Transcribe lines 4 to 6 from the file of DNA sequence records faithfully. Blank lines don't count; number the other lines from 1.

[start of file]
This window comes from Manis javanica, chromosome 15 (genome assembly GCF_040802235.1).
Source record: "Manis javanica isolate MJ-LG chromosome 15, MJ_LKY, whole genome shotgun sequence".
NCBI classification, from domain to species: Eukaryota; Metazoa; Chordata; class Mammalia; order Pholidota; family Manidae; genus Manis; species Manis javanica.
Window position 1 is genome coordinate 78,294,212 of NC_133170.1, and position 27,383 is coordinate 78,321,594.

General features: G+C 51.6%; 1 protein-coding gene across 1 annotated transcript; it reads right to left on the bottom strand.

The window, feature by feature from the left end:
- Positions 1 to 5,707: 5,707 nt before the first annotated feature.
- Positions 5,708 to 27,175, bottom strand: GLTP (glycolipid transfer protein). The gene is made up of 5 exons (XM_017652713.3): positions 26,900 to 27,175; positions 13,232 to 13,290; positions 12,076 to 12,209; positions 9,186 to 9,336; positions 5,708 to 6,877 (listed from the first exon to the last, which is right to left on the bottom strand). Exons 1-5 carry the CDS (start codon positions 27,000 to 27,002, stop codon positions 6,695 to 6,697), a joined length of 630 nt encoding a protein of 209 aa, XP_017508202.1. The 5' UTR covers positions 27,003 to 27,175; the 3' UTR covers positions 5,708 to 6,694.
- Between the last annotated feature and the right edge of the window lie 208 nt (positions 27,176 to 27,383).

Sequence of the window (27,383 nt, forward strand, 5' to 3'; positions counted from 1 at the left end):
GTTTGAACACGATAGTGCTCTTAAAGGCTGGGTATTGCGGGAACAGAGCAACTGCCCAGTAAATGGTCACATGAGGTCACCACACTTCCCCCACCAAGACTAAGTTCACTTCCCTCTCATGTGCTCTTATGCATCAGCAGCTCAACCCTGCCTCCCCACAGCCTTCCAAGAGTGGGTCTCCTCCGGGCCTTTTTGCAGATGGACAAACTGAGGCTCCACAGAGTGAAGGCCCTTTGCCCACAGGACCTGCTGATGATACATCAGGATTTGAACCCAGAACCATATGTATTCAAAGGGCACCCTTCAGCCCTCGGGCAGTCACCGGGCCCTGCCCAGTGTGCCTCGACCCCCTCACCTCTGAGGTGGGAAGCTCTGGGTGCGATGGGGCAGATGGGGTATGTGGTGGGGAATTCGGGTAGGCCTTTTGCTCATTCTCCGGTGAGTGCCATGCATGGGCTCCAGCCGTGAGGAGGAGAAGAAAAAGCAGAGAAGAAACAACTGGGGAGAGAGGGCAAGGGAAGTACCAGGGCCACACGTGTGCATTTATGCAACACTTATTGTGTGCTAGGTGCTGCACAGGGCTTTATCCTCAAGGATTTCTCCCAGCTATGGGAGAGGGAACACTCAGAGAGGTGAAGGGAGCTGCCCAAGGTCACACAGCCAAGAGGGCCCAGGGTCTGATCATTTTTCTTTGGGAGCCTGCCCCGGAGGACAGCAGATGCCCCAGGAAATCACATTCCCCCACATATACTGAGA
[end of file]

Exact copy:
Window position 1 is genome coordinate 78,294,212 of NC_133170.1, and position 27,383 is coordinate 78,321,594.

General features: G+C 51.6%; 1 protein-coding gene across 1 annotated transcript; it reads right to left on the bottom strand.

The window, feature by feature from the left end: